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CAS Escapes Responsibility
September 9, 2005 permalink
Jeffrey Baldwin was a ward of the Catholic Children's Aid Society of Toronto. He died by starvation at the hands of his foster parents.
The prosecutor alleges that the foster parents abused the child to keep their foster payments, a habit they share with Children's Aid societies. As is customary in these cases, the contractors are on trial, the agency responsible for the child is not. The following report is from the National Post.
Boy, 5, was starved to death
Weighed 22 pounds: Grandparents accused of treating him 'like a dog'
Five-year-old Jeffrey Baldwin was locked in his room, treated like a "dog" and kept alive for the foster-care money he generated, the Crown alleged yesterday at the murder trial of the dead boy's grandparents.
Norman Kidman and Elva Bottineau, both 53, are charged with first-degree murder in the November, 2002, death of their grandchild, who weighed less than 10 kilograms (22 pounds) when he died. The couple are also charged with the unlawful confinement of Jeffrey and his then-six-year-old sister.
The Catholic Children's Aid Society of Toronto placed Jeffrey in the care of his grandparents in 1998 because of allegations of abuse. The children's aid organization did not check its own files at that time, and was unaware Mr. Kidman and Ms. Bottineau had prior convictions for assaulting children.
Crown attorney Bev Richards outlined a series of horrific details about Jeffrey's physical condition as she began the prosecution's case before Judge David Watt. The Superior Court judge previously ruled in favour of a defence request and is presiding over the case without a jury.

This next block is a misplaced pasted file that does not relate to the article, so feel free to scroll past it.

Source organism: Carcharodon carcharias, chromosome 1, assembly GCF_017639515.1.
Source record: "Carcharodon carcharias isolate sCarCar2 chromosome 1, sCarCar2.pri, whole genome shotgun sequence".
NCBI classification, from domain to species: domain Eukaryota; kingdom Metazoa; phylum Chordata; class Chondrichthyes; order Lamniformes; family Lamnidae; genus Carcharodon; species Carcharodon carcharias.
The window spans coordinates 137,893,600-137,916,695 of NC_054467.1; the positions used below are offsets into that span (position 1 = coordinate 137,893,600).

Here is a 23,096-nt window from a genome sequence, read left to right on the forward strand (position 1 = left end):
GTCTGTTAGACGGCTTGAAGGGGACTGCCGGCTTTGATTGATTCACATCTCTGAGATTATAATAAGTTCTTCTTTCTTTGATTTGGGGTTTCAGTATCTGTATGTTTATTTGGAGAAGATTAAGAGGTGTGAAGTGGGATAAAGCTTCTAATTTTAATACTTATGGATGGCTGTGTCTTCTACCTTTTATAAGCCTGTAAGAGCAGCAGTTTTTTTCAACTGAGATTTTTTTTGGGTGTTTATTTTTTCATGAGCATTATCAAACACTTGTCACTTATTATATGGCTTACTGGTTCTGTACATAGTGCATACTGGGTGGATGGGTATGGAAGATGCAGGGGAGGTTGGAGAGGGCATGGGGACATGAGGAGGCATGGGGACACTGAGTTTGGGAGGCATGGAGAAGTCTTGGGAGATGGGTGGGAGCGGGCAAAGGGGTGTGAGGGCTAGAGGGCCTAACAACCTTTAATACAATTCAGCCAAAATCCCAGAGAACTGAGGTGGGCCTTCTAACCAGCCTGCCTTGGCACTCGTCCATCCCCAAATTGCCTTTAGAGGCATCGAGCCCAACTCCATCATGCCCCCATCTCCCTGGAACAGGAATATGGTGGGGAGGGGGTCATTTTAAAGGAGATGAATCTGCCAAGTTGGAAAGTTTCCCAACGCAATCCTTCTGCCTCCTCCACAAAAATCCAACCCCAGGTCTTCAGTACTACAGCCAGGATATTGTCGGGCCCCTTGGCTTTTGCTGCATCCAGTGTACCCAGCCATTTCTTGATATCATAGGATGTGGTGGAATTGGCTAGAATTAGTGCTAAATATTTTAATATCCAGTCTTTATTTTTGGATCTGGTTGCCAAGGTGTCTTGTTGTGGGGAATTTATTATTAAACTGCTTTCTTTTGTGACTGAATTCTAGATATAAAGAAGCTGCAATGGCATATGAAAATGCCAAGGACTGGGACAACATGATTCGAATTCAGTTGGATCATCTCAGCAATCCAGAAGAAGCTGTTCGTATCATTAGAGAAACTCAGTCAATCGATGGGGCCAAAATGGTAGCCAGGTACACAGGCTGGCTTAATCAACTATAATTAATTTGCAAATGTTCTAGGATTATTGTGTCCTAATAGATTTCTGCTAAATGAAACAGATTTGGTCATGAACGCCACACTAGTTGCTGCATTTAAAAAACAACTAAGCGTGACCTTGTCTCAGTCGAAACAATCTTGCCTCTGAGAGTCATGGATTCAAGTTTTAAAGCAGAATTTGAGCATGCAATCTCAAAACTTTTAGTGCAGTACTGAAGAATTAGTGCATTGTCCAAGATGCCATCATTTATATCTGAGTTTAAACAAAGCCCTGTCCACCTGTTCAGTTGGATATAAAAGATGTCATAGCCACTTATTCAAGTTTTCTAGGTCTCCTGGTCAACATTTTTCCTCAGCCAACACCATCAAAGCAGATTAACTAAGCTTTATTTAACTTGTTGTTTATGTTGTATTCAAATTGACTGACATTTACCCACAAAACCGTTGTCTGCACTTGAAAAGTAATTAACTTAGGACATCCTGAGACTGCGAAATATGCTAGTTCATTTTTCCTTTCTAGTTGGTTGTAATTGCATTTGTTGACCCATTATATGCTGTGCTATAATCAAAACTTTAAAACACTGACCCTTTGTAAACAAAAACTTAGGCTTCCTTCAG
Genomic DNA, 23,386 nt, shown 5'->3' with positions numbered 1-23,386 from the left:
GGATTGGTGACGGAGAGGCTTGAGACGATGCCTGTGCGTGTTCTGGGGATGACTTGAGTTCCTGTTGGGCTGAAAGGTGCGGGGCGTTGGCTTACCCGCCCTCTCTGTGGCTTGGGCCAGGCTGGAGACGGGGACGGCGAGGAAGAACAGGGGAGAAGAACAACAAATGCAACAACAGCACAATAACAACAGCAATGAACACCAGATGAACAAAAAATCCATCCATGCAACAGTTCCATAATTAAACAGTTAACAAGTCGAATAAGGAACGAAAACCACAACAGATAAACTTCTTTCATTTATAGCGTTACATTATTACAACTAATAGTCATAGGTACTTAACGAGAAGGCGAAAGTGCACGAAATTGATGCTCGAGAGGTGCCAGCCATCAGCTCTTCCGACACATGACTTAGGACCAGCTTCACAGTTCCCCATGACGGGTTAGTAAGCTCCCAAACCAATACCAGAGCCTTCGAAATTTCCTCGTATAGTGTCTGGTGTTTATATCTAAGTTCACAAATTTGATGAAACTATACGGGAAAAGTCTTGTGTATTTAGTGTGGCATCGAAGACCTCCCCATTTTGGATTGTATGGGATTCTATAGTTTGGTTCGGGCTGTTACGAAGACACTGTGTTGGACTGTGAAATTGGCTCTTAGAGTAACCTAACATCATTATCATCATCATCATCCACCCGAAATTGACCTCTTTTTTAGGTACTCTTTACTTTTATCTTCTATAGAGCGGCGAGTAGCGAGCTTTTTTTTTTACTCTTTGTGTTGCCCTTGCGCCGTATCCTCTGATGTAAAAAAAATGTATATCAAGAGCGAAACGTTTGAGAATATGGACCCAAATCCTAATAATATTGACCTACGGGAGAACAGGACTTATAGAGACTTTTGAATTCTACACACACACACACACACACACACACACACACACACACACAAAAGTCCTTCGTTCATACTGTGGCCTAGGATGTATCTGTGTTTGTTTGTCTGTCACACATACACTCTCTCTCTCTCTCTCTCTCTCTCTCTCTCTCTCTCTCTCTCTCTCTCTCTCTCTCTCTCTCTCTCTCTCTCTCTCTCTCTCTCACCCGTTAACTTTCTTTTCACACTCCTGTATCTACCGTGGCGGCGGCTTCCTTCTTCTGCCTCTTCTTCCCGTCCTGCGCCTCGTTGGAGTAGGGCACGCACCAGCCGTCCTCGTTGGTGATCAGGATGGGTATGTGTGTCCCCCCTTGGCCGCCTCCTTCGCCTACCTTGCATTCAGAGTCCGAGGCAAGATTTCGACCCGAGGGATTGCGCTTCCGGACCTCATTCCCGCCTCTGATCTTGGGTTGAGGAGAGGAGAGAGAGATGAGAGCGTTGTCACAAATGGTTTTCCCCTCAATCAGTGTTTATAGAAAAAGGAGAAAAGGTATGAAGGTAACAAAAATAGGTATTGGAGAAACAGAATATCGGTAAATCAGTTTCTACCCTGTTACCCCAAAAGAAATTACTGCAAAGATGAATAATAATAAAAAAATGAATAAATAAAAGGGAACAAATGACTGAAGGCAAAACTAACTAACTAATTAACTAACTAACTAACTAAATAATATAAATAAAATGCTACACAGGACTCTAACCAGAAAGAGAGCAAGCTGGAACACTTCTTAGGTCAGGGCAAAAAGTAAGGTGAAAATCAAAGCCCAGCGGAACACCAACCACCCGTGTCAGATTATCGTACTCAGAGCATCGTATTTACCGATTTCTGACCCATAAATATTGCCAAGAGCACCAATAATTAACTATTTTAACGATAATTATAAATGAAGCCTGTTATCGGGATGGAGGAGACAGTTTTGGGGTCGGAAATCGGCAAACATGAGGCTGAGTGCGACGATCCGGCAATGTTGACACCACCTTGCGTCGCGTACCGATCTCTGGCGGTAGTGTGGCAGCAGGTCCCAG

Emergency personnel who responded to a 911 call placed by Ms. Bottineau on Nov. 30, 2002, found Jeffrey's lifeless body on a kitchen counter, wrapped in a towel, in the east-end home.
An autopsy determined the young boy was 93 centimetres tall and weighed 9.68 kilograms when he died, just six weeks before his sixth birthday. Prior medical records indicated he weighed slightly more than that when he was just a year old.
The cause of death was found to be "chronic, severe malnutrition," Ms. Richards said. The boy had "acute bacterial bronchial pneumonia," and probably went into septic shock in the hours before his death. Jeffrey had abrasions on his body and "caked-on" collections of bacteria on his skin that were estimated to be one millimetre thick, she said.
Six adults and six children lived in the Woodfield Road home owned by Mr. Kidman and Ms. Bottineau. Jeffrey and one of his sisters lived in a bedroom with a "hook lock" on the exterior door frame. The bedroom reeked of urine and feces to the point the "smell was right in your clothing," even after someone left the room, Ms. Richards said.
A 24-year-old daughter of the couple (not Jeffrey's mother) lived in the home with her boyfriend, James Mills. The prosecution said yesterday Mr. Mills will testify that Jeffrey was singled out, and he looked like "skin and bones" and was "treated like a dog." The boy was so thirsty he would sometimes lick water out of the toilet, Mr. Mills told police.
Mr. Mills has also claimed Ms. Bottineau explained that if she sought help for Jeffrey and his sister it would "ruin" her foster-care cheque. "Those two kids are $600 to me a month," Mr. Mills said he was told. He reportedly did not go to the authorities because he was afraid of being ordered to move out.
Mr. Kidman and Ms. Bottineau, who have been in custody since March, 2003, both pleaded not guilty yesterday.
Ms. Bottineau was previously convicted in 1970 of assault causing bodily harm in the death of her five-month-old daughter, and was sentenced to a year's probation. Mr. Kidman was convicted of assaulting two of Ms. Bottineau's children in 1978, and received two years' probation.
This information was contained in the files of the Catholic Children's Aid Society when the couple won custody of Jeffrey. A senior official in the organization told the National Post in 2003 that it was "astonished" at the failure to check its records, and it would correct a "significant flaw" in its policies.
The trial continues today with testimony from a senior pediatric specialist at the Hospital for Sick Children.